Last week, I shared some preliminary results from a benchmarking study of more than 1000 CGIAR research outputs from 6 Centers for availability and accessibility online. Out of 444 peer-reviewed journal articles tested, the percentage accessible online in full text ranged between 22 – 62 percent.
What does this mean? Simply that the centers with 22% of their peer-reviewed journal articles ‘open’ and public are losing out in this digital age. While this study is not about competition between centers, we have to wonder – what are some centers doing different from the others?
The centers that ranked higher percentages, at first glance, appear to have gone beyond traditional methods of disseminating their research outputs. They publish their work in ‘open’ access journals, use several digital libraries/ databases/ repositories – in short, they’ve found a way to make their research outputs fly!
How do we improve the accessibility of our research outputs?
First thing – get the foundation right! Develop what CIARD calls “Institutional Readiness”.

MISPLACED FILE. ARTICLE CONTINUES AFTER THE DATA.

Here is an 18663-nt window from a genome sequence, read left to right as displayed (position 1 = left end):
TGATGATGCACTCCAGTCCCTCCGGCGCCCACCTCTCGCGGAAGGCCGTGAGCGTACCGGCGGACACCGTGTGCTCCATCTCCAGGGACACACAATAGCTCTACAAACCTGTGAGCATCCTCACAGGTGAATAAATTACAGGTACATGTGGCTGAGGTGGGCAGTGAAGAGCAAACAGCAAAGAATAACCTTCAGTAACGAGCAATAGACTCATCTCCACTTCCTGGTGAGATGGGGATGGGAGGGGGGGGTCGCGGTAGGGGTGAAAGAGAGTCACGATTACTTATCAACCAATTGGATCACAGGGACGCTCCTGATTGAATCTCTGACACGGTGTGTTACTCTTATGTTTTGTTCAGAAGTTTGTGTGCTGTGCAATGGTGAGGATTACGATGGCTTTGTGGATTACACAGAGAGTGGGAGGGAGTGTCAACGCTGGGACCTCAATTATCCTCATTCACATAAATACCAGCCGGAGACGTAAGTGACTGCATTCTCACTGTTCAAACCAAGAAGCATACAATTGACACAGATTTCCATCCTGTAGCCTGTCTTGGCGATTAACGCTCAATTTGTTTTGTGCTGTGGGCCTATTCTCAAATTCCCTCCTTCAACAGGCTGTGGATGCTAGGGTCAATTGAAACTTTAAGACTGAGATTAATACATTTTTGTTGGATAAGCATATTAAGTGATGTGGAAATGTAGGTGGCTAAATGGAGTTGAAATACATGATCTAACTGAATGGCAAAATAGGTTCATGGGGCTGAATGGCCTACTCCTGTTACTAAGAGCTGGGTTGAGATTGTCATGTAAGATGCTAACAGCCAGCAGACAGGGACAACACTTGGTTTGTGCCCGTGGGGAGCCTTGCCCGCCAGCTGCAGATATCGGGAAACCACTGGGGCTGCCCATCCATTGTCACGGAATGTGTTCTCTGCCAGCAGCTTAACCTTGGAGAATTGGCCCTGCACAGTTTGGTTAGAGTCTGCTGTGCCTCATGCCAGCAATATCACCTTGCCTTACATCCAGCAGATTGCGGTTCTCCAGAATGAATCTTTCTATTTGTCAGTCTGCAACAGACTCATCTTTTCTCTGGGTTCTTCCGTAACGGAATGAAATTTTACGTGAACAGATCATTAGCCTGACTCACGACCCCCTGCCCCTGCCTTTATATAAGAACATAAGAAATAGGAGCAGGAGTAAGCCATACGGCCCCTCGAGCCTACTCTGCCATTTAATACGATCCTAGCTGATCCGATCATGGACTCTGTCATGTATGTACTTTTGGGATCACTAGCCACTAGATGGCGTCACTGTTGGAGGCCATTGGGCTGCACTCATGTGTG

One of the biggest challenges in introducing change in an organization is breaking through the existing culture. There are two levels at how this works: from a personal level as an employee of an international non-profit research organization and from the level of the organization itself.
Group 1 of the CIARD pathways address both levels and suggest ways in which you can start to give your research outputs the visibility they deserve. Each pathway was developed with extensive collaboration within the agricultural research and development community, including FAO, GFAR, FARA and the CGIAR in efforts to ensure relevance and context.
Providing sound arguments to help you advocate digital accessibility of research content and develop institutional readiness, the three pathways also introduce policies related to ‘open’ access, digital repositories and licensing framework. Pathway 1, for instance, outlines the clear benefits of going digital not only for the organization, but also for the scientist.
Organizational culture can’t be changed overnight. Many of the current practices are in place because they have worked for so long, and so it will not be easy. It’s important to approach the organization as an organic, living structure. Use the pathways, start conversations flowing at all levels whether you are a scientist, research manager or communicator. Get people excited with a sustainable plan. Back it up with concrete analysis of the current status – benchmark your research outputs – it can be quite an eye-opener!
Till next time.